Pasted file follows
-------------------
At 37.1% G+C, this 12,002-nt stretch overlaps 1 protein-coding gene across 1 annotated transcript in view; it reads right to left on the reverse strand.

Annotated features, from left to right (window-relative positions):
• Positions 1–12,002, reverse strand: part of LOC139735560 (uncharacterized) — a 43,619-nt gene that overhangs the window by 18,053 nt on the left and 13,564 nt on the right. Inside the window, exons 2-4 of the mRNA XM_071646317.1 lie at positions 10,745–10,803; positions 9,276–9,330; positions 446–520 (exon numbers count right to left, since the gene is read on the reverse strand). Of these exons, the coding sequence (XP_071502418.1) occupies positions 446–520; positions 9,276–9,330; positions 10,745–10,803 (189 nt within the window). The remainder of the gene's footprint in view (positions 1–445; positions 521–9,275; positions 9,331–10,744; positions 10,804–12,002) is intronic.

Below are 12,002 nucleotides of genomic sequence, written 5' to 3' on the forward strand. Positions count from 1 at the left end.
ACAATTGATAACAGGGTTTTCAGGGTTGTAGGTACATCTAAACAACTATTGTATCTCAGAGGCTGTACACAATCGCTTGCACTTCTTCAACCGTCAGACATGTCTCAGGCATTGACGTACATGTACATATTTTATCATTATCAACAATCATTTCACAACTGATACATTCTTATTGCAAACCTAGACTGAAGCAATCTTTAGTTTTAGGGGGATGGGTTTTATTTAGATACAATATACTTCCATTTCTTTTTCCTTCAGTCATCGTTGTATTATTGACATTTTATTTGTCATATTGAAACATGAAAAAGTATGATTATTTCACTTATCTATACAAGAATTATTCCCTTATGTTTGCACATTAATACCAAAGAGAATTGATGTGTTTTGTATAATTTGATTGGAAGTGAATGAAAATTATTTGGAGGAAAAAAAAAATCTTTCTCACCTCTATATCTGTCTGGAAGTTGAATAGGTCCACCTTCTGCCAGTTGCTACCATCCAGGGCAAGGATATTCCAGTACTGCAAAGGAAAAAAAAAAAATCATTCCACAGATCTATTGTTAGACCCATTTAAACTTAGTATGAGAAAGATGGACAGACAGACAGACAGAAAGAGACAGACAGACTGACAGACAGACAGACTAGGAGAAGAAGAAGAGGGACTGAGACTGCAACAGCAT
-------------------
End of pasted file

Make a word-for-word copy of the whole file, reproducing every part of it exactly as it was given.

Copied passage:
At 37.1% G+C, this 12,002-nt stretch overlaps 1 protein-coding gene across 1 annotated transcript in view; it reads right to left on the reverse strand.

Annotated features, from left to right (window-relative positions):
• Positions 1–12,002, reverse strand: part of LOC139735560 (uncharacterized) — a 43,619-nt gene that overhangs the window by 18,053 nt on the left and 13,564 nt on the right. Inside the window, exons 2-4 of the mRNA XM_071646317.1 lie at positions 10,745–10,803; positions 9,276–9,330; positions 446–520 (exon numbers count right to left, since the gene is read on the reverse strand). Of these exons, the coding sequence (XP_071502418.1) occupies positions 446–520; positions 9,276–9,330; positions 10,745–10,803 (189 nt within the window). The remainder of the gene's footprint in view (positions 1–445; positions 521–9,275; positions 9,331–10,744; positions 10,804–12,002) is intronic.

Below are 12,002 nucleotides of genomic sequence, written 5' to 3' on the forward strand. Positions count from 1 at the left end.
ACAATTGATAACAGGGTTTTCAGGGTTGTAGGTACATCTAAACAACTATTGTATCTCAGAGGCTGTACACAATCGCTTGCACTTCTTCAACCGTCAGACATGTCTCAGGCATTGACGTACATGTACATATTTTATCATTATCAACAATCATTTCACAACTGATACATTCTTATTGCAAACCTAGACTGAAGCAATCTTTAGTTTTAGGGGGATGGGTTTTATTTAGATACAATATACTTCCATTTCTTTTTCCTTCAGTCATCGTTGTATTATTGACATTTTATTTGTCATATTGAAACATGAAAAAGTATGATTATTTCACTTATCTATACAAGAATTATTCCCTTATGTTTGCACATTAATACCAAAGAGAATTGATGTGTTTTGTATAATTTGATTGGAAGTGAATGAAAATTATTTGGAGGAAAAAAAAAATCTTTCTCACCTCTATATCTGTCTGGAAGTTGAATAGGTCCACCTTCTGCCAGTTGCTACCATCCAGGGCAAGGATATTCCAGTACTGCAAAGGAAAAAAAAAAAATCATTCCACAGATCTATTGTTAGACCCATTTAAACTTAGTATGAGAAAGATGGACAGACAGACAGACAGAAAGAGACAGACAGACTGACAGACAGACAGACTAGGAGAAGAAGAAGAGGGACTGAGACTGCAACAGCAT